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Chest. 2004 Apr;125(4):1224-38.

A survey of clinical practice of lung transplantation in North America.

Author information

1
Department of Medicine, Division of Pulmonary and Critical Care Diseases, University of Texas Health Science Center-San Antonio, 78229, USA. levines@uthscsa.edu

Abstract

OBJECTIVES:

The clinical practice of lung transplantation (LT) varies widely among transplant centers. The objective of this study was to determine the practice patterns of North American lung transplant programs in specific areas that are considered controversial by most lung transplant practitioners.

METHODS:

The Transplant/Immunology Network of the American College of Chest Physicians (ACCP) designed a survey and distributed it through the ACCP using a Web-based survey tool. The survey was divided into the following two sections: (1) patient selection issues; and (2) posttransplant management. Additional questions were asked about graft preservation, retransplantation, and living donor operations. A single 64-question survey was sent to each lung transplant program in the United Sates registered in the United Network of Organ Sharing database as of September 2001 and to each of the five active Canadian programs.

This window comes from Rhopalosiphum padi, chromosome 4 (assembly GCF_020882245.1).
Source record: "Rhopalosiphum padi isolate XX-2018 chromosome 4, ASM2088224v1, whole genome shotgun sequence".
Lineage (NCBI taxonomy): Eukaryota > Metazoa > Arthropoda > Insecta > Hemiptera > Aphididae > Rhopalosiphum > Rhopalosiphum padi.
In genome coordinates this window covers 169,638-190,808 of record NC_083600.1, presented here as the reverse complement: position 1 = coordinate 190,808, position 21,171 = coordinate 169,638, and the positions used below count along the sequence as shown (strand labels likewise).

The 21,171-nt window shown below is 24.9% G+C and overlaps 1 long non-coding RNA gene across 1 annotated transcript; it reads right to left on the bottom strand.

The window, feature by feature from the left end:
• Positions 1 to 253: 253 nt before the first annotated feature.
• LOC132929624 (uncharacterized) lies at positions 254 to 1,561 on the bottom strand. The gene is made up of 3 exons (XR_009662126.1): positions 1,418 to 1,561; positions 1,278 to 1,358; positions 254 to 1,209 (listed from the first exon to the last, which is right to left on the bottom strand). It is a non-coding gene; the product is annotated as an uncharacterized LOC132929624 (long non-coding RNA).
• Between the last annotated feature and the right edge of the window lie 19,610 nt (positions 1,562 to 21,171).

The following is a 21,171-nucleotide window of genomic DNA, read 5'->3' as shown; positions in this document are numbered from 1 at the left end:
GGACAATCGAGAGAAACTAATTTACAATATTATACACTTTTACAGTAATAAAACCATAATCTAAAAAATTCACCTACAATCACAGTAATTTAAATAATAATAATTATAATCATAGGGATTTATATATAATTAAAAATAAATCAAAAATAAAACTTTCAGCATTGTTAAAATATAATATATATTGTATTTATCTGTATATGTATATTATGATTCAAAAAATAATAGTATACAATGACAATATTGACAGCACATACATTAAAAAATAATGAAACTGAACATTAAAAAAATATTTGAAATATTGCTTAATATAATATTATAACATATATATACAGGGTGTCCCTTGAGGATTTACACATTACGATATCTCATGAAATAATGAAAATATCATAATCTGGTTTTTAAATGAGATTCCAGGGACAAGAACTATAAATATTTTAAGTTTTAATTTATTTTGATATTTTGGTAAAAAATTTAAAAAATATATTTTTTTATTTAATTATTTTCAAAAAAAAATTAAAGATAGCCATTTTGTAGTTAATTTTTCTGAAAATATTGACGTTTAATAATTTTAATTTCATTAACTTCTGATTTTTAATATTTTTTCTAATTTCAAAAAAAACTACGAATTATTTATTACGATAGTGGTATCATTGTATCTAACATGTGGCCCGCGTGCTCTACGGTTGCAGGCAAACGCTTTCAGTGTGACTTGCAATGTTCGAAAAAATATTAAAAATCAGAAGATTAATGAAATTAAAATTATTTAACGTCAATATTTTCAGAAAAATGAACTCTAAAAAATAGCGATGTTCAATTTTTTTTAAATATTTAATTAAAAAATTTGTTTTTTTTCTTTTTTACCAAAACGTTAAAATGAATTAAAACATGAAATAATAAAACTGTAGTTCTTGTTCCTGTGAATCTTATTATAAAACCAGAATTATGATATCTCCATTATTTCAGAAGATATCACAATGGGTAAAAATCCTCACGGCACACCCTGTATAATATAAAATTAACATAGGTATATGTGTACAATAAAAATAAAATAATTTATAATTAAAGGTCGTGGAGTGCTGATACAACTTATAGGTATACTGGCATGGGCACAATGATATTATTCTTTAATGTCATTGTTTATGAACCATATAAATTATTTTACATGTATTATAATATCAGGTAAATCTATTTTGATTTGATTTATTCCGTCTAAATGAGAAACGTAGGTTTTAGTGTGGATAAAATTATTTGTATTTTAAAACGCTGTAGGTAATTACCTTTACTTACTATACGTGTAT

RESULTS:

The survey was conducted in September and October 2002. Fifty of 65 active centers completed the survey, for a response rate of 77%. The data are presented in graphic format as a percentage of respondents.

CONCLUSION:

This survey provides a large, time-sensitive database summarizing the clinical practice of LT in North America. In general, the survey responses demonstrated a remarkable degree of consistency around patient selection criteria, but much greater variance in posttransplant management of lung transplant recipients. These findings may reflect the fact that a published selection criteria guideline exists, but no similar documents have been designed for postoperative management. Hopefully, postoperative areas with widely divergent approaches to management will foster future collaborative studies aimed at identifying the most appropriate practices.

PMID:
15078729
DOI:
10.1378/chest.125.4.1224
[Indexed for MEDLINE]

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